Why are huge bonfires lit across Northern Ireland on Eleventh Night?
Huge bonfires will burn in loyalist areas across Northern Ireland late on Thursday night to usher in the main date in the Protestant loyal order parading season – the Twelfth of July.
Here is an overview of what the event is all about.
What is the Twelfth?
It is a day of commemorations, organised by loyal orders, marking the victory of Protestant King William of Orange over Catholic King James II at the Battle of the Boyne, north of Dublin, in 1690 – a triumph that secured a Protestant line of succession to the British Crown. The Orange Order, which was founded in 1795, continues to champion William’s legacy by espousing loyalty to the Crown and the Reformed faith. While the Orange Order is strongest in Northern Ireland, it does have a presence in Great Britain, the Irish Republic and many former British colonies. Thousands of Orange lodge members parade through the summer months to celebrate William’s victory and other key dates in Protestant/unionist/loyalist culture. Those commemorations culminate on the Twelfth – the anniversary of the Boyne encounter.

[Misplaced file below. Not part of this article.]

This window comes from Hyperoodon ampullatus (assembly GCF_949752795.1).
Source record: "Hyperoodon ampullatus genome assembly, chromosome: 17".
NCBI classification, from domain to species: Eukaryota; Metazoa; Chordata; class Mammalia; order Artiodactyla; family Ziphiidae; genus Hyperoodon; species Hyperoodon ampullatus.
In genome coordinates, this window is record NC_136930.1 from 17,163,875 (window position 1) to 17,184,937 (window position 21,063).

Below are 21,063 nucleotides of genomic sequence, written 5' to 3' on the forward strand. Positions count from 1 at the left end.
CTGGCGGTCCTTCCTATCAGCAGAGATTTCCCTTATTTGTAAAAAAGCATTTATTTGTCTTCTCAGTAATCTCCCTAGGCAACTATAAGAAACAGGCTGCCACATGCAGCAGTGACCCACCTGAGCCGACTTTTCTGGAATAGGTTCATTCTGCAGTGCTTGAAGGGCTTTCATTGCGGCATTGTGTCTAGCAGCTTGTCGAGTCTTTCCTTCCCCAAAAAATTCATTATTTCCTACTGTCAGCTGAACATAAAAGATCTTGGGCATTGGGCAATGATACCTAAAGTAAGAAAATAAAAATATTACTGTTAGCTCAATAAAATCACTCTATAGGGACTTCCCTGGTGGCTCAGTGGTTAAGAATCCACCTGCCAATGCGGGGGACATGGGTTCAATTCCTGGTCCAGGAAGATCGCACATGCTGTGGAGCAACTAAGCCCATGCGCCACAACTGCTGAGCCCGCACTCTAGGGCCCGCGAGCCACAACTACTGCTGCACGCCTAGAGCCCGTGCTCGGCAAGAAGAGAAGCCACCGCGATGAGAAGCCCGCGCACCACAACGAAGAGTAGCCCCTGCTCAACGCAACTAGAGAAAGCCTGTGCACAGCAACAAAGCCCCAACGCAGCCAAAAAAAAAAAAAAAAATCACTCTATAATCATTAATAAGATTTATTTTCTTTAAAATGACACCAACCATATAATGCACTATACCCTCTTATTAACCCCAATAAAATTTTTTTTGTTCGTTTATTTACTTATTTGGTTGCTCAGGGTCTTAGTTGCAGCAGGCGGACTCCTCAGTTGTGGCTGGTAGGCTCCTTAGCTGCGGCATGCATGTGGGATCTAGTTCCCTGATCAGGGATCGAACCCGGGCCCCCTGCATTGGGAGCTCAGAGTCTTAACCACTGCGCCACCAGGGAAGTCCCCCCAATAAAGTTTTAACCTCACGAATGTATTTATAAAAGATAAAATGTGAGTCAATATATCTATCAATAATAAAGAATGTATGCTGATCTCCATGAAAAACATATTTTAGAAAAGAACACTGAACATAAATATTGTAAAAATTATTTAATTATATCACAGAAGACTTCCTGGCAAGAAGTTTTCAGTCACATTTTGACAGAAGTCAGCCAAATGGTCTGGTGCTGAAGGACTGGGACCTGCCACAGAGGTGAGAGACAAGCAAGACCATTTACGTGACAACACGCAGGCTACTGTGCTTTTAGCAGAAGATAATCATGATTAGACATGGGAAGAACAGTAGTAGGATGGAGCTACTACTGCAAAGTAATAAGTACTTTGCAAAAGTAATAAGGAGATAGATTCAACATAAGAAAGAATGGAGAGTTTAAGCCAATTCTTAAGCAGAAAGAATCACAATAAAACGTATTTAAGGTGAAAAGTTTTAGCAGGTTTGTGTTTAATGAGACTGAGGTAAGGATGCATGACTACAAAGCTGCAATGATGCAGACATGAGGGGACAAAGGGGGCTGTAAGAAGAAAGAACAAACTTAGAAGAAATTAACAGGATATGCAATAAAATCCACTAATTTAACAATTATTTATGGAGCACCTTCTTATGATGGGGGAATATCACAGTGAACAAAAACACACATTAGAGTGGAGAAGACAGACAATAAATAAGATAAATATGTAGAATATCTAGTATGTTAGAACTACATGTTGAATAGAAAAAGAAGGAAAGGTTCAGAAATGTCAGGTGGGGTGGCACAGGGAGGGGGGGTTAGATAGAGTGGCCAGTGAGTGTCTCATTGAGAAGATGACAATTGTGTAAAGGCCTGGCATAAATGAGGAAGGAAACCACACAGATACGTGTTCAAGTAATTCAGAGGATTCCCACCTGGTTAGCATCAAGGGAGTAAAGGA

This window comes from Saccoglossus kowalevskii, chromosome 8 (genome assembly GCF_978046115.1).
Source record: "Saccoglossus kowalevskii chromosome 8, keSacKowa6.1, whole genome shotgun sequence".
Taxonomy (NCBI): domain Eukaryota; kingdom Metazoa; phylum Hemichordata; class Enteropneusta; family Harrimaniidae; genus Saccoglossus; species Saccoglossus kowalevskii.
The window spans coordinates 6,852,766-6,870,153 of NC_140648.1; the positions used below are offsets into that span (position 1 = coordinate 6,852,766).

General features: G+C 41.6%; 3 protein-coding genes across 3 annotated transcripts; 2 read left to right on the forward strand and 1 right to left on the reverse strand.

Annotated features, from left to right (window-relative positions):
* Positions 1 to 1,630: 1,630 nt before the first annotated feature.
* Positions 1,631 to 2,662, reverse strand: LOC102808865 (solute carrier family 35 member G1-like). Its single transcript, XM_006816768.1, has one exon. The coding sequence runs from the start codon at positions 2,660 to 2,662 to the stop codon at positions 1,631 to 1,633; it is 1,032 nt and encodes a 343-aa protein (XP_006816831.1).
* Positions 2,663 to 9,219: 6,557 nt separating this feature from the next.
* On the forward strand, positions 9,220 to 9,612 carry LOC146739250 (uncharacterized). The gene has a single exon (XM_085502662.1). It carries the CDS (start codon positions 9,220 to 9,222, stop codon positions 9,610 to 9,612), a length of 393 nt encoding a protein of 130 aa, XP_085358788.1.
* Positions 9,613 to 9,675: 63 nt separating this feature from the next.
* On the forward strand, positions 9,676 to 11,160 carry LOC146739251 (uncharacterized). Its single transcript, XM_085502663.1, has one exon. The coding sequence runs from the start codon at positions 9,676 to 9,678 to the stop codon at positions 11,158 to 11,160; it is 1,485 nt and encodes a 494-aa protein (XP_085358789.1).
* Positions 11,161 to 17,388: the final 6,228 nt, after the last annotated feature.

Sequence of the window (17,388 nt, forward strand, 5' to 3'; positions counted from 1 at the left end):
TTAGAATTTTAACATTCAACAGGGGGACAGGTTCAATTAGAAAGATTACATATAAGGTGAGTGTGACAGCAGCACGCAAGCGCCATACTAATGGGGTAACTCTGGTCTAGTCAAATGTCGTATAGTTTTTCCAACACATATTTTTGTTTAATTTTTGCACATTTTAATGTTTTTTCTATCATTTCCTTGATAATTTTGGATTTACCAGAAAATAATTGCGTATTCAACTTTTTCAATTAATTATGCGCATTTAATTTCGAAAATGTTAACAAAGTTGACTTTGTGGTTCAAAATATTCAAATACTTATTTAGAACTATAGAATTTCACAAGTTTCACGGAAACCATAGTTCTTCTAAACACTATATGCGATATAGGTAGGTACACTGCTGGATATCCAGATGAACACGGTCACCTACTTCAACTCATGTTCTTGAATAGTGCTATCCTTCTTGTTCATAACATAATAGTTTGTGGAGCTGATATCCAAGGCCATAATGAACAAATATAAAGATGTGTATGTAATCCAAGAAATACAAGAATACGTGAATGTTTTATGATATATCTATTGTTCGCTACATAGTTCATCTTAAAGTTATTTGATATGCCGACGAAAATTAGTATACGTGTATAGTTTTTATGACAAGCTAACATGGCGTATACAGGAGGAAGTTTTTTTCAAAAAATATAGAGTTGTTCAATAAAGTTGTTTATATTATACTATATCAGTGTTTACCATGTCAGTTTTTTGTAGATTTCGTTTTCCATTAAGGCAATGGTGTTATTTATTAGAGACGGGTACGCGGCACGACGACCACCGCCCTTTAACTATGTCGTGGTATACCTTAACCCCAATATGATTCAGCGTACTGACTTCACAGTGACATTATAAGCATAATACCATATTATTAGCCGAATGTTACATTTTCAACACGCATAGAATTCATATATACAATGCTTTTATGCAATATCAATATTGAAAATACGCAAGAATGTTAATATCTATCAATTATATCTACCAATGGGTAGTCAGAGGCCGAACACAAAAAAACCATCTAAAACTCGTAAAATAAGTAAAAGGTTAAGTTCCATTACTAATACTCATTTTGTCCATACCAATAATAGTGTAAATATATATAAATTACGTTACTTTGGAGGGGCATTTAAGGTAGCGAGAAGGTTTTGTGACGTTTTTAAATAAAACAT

Why are bonfires lit the night before?
It has long been tradition to burn bonfires in loyalist neighbourhoods across Northern Ireland on the night of July 11 as a way of celebrating the upcoming Twelfth. Most “Eleventh Night” fires pass off without incident, with organisers promoting them as family-friendly community celebrations, but a number have become the source of controversy in recent years.
What are the issues?
The disputes are of a different nature to those associated with loyal order parades on the Twelfth, as they tend not to involve significant interaction with the nationalist community. The problems are more centred on safety and environmental concerns within loyalist communities over the prospect of the towering pyres causing damage to homes and businesses. Bonfire builders, most of whom are teenagers and young adults, have found themselves at loggerheads with the statutory authorities and, sometimes, older members of their own communities. Police believe loyalist paramilitary elements also exert a malevolent influence in resisting efforts to relocate bonfires and restrict their size. Bonfire builders portray efforts to curtail the tradition as a veiled attack on their culture. Disorder has erupted in Belfast in the past when authorities moved in to remove material from bonfires constructed close to properties.